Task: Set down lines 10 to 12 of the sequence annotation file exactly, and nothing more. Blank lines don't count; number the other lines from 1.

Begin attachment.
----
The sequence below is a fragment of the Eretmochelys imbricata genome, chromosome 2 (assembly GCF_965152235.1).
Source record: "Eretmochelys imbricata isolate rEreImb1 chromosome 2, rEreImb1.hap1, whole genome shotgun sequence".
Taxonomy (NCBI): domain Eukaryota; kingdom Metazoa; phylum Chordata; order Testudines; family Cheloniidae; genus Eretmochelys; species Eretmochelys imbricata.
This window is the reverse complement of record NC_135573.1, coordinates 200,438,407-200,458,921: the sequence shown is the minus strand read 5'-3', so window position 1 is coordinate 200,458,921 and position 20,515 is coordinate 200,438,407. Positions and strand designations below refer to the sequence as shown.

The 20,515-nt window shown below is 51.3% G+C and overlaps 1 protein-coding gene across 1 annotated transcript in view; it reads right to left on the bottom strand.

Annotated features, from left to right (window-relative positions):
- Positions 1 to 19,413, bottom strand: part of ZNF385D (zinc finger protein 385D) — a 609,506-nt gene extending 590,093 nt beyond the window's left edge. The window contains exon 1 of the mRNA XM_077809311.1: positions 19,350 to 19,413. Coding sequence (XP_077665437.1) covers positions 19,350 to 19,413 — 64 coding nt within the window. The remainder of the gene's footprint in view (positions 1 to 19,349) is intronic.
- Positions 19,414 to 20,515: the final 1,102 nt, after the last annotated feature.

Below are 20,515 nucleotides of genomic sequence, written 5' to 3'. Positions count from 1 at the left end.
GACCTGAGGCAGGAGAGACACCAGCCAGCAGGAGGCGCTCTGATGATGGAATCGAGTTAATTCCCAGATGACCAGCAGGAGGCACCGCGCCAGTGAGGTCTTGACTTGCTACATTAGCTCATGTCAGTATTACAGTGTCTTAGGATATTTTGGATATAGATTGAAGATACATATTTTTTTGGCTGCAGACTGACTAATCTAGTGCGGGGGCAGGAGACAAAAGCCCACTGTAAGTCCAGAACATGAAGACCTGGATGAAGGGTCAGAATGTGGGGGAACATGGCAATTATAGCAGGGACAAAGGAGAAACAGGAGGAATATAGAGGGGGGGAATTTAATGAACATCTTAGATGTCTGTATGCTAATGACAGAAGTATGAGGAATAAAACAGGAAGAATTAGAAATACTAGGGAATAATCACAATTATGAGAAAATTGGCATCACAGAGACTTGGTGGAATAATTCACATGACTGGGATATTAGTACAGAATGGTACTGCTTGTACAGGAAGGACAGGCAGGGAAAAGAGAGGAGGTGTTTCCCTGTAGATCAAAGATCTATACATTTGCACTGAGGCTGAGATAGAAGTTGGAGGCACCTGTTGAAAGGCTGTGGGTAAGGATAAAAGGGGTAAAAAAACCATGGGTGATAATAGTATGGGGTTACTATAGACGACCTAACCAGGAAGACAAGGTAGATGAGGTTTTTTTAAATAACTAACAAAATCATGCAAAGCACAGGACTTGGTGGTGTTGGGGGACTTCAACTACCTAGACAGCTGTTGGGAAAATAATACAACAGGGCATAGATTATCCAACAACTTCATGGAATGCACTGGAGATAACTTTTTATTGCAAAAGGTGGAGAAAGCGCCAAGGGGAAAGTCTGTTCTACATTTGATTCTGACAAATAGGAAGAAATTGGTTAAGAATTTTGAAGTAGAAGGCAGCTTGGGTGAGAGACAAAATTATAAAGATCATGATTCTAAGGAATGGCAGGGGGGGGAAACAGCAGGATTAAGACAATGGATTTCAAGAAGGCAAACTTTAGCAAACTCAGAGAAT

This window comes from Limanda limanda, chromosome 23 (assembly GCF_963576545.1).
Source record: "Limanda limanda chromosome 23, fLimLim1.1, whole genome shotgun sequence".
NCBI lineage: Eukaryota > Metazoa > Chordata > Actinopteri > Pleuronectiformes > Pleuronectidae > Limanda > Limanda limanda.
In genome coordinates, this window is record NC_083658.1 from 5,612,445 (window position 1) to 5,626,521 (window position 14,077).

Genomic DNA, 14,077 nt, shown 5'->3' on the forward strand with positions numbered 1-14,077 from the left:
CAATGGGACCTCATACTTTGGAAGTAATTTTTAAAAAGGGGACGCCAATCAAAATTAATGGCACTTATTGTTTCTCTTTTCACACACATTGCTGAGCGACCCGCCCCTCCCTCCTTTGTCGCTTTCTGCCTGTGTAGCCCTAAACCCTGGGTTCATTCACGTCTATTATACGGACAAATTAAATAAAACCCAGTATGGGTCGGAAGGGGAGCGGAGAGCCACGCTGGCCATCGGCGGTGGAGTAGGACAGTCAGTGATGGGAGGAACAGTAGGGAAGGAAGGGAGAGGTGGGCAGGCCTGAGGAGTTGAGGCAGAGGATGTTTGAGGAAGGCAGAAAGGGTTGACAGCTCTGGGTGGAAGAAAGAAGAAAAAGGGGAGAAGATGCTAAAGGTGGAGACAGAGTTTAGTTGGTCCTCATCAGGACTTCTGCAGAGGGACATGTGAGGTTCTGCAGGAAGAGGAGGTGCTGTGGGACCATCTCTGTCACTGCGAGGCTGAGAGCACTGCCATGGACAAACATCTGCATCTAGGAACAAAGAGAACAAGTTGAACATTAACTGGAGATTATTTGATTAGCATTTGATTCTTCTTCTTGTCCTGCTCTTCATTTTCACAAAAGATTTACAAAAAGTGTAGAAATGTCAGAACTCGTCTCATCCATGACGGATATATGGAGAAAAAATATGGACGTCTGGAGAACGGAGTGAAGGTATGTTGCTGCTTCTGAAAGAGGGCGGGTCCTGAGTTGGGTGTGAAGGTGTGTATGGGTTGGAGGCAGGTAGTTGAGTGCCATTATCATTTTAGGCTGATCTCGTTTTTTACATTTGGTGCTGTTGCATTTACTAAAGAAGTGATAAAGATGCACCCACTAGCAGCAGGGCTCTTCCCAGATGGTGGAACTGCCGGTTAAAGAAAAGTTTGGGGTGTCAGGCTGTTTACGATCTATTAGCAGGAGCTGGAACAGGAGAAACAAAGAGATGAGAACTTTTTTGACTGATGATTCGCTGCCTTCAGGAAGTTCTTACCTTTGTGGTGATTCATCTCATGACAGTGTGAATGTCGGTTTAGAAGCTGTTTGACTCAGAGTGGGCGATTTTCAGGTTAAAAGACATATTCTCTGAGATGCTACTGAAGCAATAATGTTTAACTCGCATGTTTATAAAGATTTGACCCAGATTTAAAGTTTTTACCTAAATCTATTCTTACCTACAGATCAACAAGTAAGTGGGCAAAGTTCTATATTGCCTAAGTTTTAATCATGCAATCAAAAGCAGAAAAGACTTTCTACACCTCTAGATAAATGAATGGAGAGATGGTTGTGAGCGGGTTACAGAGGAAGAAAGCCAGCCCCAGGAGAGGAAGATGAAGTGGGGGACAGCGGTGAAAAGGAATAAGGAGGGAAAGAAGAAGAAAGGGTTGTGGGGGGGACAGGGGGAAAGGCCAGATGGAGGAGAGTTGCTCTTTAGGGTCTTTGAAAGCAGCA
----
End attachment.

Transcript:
GACCTGAGGCAGGAGAGACACCAGCCAGCAGGAGGCGCTCTGATGATGGAATCGAGTTAATTCCCAGATGACCAGCAGGAGGCACCGCGCCAGTGAGGTCTTGACTTGCTACATTAGCTCATGTCAGTATTACAGTGTCTTAGGATATTTTGGATATAGATTGAAGATACATATTTTTTTGGCTGCAGACTGACTAATCTAGTGCGGGGGCAGGAGACAAAAGCCCACTGTAAGTCCAGAACATGAAGACCTGGATGAAGGGTCAGAATGTGGGGGAACATGGCAATTATAGCAGGGACAAAGGAGAAACAGGAGGAATATAGAGGGGGGGAATTTAATGAACATCTTAGATGTCTGTATGCTAATGACAGAAGTATGAGGAATAAAACAGGAAGAATTAGAAATACTAGGGAATAATCACAATTATGAGAAAATTGGCATCACAGAGACTTGGTGGAATAATTCACATGACTGGGATATTAGTACAGAATGGTACTGCTTGTACAGGAAGGACAGGCAGGGAAAAGAGAGGAGGTGTTTCCCTGTAGATCAAAGATCTATACATTTGCACTGAGGCTGAGATAGAAGTTGGAGGCACCTGTTGAAAGGCTGTGGGTAAGGATAAAAGGGGTAAAAAAACCATGGGTGATAATAGTATGGGGTTACTATAGACGACCTAACCAGGAAGACAAGGTAGATGAGGTTTTTTTAAATAACTAACAAAATCATGCAAAGCACAGGACTTGGTGGTGTTGGGGGACTTCAACTACCTAGACAGCTGTTGGGAAAATAATACAACAGGGCATAGATTATCCAACAACTTCATGGAATGCACTGGAGATAACTTTTTATTGCAAAAGGTGGAGAAAGCGCCAAGGGGAAAGTCTGTTCTACATTTGATTCTGACAAATAGGAAGAAATTGGTTAAGAATTTTGAAGTAGAAGGCAGCTTGGGTGAGAGACAAAATTATAAAGATCATGATTCTAAGGAATGGCAGGGGGGGGAAACAGCAGGATTAAGACAATGGATTTCAAGAAGGCAAACTTTAGCAAACTCAGAGAAT

This window comes from Limanda limanda, chromosome 23 (assembly GCF_963576545.1).
Source record: "Limanda limanda chromosome 23, fLimLim1.1, whole genome shotgun sequence".